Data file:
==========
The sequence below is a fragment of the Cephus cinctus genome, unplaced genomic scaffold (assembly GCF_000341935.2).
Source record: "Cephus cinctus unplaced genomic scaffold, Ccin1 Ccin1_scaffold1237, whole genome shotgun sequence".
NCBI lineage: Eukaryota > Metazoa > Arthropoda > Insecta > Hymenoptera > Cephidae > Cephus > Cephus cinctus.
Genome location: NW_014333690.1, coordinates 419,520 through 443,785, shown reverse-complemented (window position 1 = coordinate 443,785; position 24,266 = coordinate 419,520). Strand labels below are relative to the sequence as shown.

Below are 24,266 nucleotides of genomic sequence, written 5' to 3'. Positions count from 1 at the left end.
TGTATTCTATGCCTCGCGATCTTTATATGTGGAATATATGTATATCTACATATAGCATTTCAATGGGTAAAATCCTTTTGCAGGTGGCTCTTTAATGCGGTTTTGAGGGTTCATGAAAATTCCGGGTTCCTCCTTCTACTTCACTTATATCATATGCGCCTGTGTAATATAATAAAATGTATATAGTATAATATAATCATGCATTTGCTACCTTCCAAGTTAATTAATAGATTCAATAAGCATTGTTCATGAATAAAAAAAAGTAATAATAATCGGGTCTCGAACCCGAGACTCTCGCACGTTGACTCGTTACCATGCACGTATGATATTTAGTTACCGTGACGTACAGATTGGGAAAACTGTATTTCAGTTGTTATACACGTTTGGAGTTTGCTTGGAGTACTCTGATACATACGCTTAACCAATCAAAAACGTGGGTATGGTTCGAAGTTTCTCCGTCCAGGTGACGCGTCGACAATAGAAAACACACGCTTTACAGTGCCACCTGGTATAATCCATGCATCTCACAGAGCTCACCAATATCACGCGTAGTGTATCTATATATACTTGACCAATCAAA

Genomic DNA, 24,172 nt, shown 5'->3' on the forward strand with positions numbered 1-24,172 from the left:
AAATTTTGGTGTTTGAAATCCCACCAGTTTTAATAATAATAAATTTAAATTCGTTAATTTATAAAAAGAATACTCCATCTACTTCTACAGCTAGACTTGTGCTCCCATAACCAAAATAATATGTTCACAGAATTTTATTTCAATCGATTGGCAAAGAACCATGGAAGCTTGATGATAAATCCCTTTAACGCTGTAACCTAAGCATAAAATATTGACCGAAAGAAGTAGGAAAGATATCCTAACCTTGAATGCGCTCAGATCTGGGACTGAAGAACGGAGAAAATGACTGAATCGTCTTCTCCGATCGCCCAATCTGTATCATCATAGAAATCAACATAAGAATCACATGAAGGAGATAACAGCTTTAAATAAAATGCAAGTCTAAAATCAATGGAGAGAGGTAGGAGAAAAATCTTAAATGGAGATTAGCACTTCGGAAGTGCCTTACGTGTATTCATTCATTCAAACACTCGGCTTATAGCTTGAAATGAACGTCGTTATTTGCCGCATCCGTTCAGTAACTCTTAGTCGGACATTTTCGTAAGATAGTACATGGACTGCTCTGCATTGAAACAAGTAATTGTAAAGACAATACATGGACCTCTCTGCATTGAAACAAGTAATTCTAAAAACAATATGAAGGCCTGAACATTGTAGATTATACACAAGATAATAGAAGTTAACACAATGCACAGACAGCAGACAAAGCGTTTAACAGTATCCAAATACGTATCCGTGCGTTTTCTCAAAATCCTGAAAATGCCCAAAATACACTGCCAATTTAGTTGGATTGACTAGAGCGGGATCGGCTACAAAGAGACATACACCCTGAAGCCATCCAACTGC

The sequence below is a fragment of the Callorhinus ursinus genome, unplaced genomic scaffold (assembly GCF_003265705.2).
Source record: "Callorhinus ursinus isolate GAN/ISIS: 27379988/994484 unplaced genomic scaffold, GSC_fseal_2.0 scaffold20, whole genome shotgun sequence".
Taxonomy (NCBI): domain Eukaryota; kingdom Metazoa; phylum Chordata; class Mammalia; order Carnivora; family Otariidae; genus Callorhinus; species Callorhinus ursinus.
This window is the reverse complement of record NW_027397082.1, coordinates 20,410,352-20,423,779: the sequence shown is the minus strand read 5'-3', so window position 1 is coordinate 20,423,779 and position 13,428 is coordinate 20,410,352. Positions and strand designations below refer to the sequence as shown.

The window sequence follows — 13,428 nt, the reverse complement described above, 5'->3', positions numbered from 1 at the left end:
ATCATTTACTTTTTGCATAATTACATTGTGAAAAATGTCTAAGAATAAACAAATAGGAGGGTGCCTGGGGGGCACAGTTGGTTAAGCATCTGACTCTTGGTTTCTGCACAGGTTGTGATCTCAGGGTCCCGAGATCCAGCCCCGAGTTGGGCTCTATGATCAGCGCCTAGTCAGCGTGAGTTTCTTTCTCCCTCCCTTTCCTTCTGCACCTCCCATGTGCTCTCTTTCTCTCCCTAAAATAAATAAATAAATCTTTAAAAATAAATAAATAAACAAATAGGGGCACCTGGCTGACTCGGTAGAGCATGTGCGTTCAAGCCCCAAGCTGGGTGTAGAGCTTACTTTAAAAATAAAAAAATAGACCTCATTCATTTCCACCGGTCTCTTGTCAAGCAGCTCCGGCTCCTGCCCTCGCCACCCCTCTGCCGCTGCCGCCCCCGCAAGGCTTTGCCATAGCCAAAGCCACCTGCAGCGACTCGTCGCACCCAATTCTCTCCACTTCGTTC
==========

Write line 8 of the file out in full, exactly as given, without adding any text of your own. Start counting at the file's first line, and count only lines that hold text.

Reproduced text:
AAATTTTGGTGTTTGAAATCCCACCAGTTTTAATAATAATAAATTTAAATTCGTTAATTTATAAAAAGAATACTCCATCTACTTCTACAGCTAGACTTGTGCTCCCATAACCAAAATAATATGTTCACAGAATTTTATTTCAATCGATTGGCAAAGAACCATGGAAGCTTGATGATAAATCCCTTTAACGCTGTAACCTAAGCATAAAATATTGACCGAAAGAAGTAGGAAAGATATCCTAACCTTGAATGCGCTCAGATCTGGGACTGAAGAACGGAGAAAATGACTGAATCGTCTTCTCCGATCGCCCAATCTGTATCATCATAGAAATCAACATAAGAATCACATGAAGGAGATAACAGCTTTAAATAAAATGCAAGTCTAAAATCAATGGAGAGAGGTAGGAGAAAAATCTTAAATGGAGATTAGCACTTCGGAAGTGCCTTACGTGTATTCATTCATTCAAACACTCGGCTTATAGCTTGAAATGAACGTCGTTATTTGCCGCATCCGTTCAGTAACTCTTAGTCGGACATTTTCGTAAGATAGTACATGGACTGCTCTGCATTGAAACAAGTAATTGTAAAGACAATACATGGACCTCTCTGCATTGAAACAAGTAATTCTAAAAACAATATGAAGGCCTGAACATTGTAGATTATACACAAGATAATAGAAGTTAACACAATGCACAGACAGCAGACAAAGCGTTTAACAGTATCCAAATACGTATCCGTGCGTTTTCTCAAAATCCTGAAAATGCCCAAAATACACTGCCAATTTAGTTGGATTGACTAGAGCGGGATCGGCTACAAAGAGACATACACCCTGAAGCCATCCAACTGC